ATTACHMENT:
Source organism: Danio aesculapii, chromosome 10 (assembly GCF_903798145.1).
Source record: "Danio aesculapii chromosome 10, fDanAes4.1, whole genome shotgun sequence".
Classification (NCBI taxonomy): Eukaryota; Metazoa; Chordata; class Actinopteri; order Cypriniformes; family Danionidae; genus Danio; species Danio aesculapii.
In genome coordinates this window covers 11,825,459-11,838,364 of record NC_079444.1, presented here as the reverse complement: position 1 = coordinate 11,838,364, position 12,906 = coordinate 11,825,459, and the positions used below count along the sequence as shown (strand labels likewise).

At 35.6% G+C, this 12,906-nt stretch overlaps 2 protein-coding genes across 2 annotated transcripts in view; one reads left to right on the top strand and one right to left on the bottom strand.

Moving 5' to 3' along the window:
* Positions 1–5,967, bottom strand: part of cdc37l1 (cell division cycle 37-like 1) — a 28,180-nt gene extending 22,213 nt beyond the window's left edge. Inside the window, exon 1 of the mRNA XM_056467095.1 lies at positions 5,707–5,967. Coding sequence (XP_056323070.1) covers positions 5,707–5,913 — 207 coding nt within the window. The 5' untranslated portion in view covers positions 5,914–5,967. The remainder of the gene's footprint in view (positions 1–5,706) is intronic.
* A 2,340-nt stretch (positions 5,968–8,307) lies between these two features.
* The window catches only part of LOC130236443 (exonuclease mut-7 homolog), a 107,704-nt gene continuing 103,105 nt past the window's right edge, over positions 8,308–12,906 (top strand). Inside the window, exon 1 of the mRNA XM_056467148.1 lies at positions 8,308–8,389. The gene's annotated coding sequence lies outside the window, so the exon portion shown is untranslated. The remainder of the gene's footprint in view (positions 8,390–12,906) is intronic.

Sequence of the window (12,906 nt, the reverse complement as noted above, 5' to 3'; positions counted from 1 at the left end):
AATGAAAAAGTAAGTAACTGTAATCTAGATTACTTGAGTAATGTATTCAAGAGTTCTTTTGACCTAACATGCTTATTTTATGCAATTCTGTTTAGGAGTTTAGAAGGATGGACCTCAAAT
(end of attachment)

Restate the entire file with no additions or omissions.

Source organism: Danio aesculapii, chromosome 10 (assembly GCF_903798145.1).
Source record: "Danio aesculapii chromosome 10, fDanAes4.1, whole genome shotgun sequence".
Classification (NCBI taxonomy): Eukaryota; Metazoa; Chordata; class Actinopteri; order Cypriniformes; family Danionidae; genus Danio; species Danio aesculapii.
In genome coordinates this window covers 11,825,459-11,838,364 of record NC_079444.1, presented here as the reverse complement: position 1 = coordinate 11,838,364, position 12,906 = coordinate 11,825,459, and the positions used below count along the sequence as shown (strand labels likewise).

At 35.6% G+C, this 12,906-nt stretch overlaps 2 protein-coding genes across 2 annotated transcripts in view; one reads left to right on the top strand and one right to left on the bottom strand.

Moving 5' to 3' along the window:
* Positions 1–5,967, bottom strand: part of cdc37l1 (cell division cycle 37-like 1) — a 28,180-nt gene extending 22,213 nt beyond the window's left edge. Inside the window, exon 1 of the mRNA XM_056467095.1 lies at positions 5,707–5,967. Coding sequence (XP_056323070.1) covers positions 5,707–5,913 — 207 coding nt within the window. The 5' untranslated portion in view covers positions 5,914–5,967. The remainder of the gene's footprint in view (positions 1–5,706) is intronic.
* A 2,340-nt stretch (positions 5,968–8,307) lies between these two features.
* The window catches only part of LOC130236443 (exonuclease mut-7 homolog), a 107,704-nt gene continuing 103,105 nt past the window's right edge, over positions 8,308–12,906 (top strand). Inside the window, exon 1 of the mRNA XM_056467148.1 lies at positions 8,308–8,389. The gene's annotated coding sequence lies outside the window, so the exon portion shown is untranslated. The remainder of the gene's footprint in view (positions 8,390–12,906) is intronic.

Sequence of the window (12,906 nt, the reverse complement as noted above, 5' to 3'; positions counted from 1 at the left end):
AATGAAAAAGTAAGTAACTGTAATCTAGATTACTTGAGTAATGTATTCAAGAGTTCTTTTGACCTAACATGCTTATTTTATGCAATTCTGTTTAGGAGTTTAGAAGGATGGACCTCAAAT